MORGANTOWN — Trends sure have shifted in the West Virginia-Kansas State football series.
Coach Dana Holgorsen’s program went 0-4 against the Wildcats upon entering the Big 12, but have eked out victories the past two years. Even though the No. 12 Mountaineers (2-0) are 16-point favorites entering today’s conference opener at Milan Puskar Stadium, they haven’t forgotten
“I don’t know how we won the last two games,” Holgorsen joked this week.
In 2016, West Virginia rallied in the fourth quarter to pull ahead 17-16 and held on when Mitch McCrane missed a 43-yard field goal.
Last year in Manhattan, Kan., the Mountaineers were shutout during the second half yet survived 28-23.
Despite throwing four touchdowns in that win, Will Grier also tossed two interceptions and was flummoxed by his offense enduring a string of three-and-outs. The Heisman Trophy contender shook his head this week after reviewing the footage.
“It was bad — we watched the tape,” Grier said. “There’s a lot of ways we could have improved in that game. They played a lot harder than us.”
Grier hasn’t strained much this season, completing 76 percent of his passes with nine touchdowns against only one interception. He’s averaging 380 yards per game passing.
The Mountaineers are coming off an unexpected off week when Hurricane Florence canceled their game at N.C. State. That created some additional prep time for Kansas State (2-1), which handled UTSA 41-17 on Saturday.
The Wildcats were starved for some positivity after edging FCS member South Dakota 27-24 in the season opener and losing to Mississippi State 31-10.
With Skylar Thompson taking over as the quarterback last week, the sophomore threw for a career-best 213 yards. It marked only the ninth time in 29 games that the Wildcats compiled more passing yards than rushing.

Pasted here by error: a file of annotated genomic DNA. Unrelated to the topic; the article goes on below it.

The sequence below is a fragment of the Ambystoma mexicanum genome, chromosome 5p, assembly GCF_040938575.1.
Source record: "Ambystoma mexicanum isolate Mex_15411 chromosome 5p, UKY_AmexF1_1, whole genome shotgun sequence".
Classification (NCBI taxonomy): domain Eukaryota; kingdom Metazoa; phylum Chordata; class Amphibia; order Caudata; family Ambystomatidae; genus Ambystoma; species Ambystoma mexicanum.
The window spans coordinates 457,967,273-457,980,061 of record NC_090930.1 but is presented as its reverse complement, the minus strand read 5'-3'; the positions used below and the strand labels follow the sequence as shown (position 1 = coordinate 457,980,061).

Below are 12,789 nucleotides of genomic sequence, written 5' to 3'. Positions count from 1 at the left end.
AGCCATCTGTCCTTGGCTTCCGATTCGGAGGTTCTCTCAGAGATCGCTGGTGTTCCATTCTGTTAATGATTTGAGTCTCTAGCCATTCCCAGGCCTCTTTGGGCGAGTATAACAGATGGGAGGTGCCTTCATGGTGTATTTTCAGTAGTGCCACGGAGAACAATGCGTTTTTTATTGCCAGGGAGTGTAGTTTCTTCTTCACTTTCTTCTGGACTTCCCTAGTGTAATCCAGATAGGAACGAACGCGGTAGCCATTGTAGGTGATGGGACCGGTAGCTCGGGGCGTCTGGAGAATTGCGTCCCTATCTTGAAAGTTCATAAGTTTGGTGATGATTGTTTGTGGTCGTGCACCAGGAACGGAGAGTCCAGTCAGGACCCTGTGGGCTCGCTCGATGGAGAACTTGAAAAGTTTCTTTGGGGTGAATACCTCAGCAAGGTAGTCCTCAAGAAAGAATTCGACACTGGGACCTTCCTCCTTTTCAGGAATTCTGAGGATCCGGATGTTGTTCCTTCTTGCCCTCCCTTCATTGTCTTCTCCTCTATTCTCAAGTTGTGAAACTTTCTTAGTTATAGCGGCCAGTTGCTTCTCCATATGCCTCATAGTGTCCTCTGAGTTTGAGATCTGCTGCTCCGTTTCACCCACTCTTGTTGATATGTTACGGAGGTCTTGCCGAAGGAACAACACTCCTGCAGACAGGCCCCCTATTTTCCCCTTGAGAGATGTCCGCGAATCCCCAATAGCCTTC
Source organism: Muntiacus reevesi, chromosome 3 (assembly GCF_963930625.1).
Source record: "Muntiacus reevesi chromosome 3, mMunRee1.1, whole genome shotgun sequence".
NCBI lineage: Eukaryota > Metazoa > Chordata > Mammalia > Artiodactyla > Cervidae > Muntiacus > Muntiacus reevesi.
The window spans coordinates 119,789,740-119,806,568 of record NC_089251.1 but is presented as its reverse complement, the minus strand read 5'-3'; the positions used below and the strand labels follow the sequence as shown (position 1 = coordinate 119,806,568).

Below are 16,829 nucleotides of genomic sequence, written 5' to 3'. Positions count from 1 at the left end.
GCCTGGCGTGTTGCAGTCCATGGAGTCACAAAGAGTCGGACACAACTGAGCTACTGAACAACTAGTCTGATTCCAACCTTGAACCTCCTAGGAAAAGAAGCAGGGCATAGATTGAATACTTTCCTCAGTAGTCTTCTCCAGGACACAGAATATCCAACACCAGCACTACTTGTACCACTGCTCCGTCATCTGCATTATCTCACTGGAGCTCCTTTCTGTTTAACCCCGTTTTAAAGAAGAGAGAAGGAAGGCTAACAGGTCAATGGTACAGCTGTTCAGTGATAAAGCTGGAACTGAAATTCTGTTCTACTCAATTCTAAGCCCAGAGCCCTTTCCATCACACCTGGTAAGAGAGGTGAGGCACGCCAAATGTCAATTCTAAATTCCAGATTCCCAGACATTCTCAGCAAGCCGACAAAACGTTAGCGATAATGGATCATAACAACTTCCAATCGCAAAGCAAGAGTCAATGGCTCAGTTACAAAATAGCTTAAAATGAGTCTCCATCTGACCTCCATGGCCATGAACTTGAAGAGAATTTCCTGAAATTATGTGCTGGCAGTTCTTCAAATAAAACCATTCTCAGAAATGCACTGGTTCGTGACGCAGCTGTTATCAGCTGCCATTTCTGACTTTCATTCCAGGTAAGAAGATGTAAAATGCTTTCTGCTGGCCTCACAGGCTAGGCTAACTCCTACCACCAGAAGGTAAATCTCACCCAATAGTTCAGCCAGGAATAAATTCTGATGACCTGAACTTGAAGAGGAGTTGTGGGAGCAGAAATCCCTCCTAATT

“I think that it was really good for our team. It gave a lot of confidence to our wide receiving corps and gave a lot of confidence to our quarterbacks,” said All-Big 12 offensive tackle Dalton Risner. “You guys know how Kansas State football is — we like to run the ball, everyone knows that. Teams like to bring their safeties down and play the run on us. One thing we maybe might not have had as much confidence in is our ability to throw that ball one-on-one with our wide receivers and beat the DBs on the other team, and that’s what we did last Saturday.”
Thompson’s first career start came last season against one of West Virginia’s worst defenses, yet WVU stopped several K-State drives in plus-territory. This year’s defense features more athleticism and has looked solid in beating Tennessee 40-14 and Youngstown State 52-17.
“A lot of the stuff that Youngstown was doing, run game-wise, is a lot like what Kansas State does with a mobile quarterback that can run a little bit,” said West Virginia defensive coordinator Tony Gibson. “So, there’s a lot of carryover for our guys right now.
“They’re going to run the ball first and try to take shots. They’ll get you one-on-one outside with double moves and different things like that. A lot of that stuff is what we’ve been preparing for. It’s totally different from the rest of the Big 12.”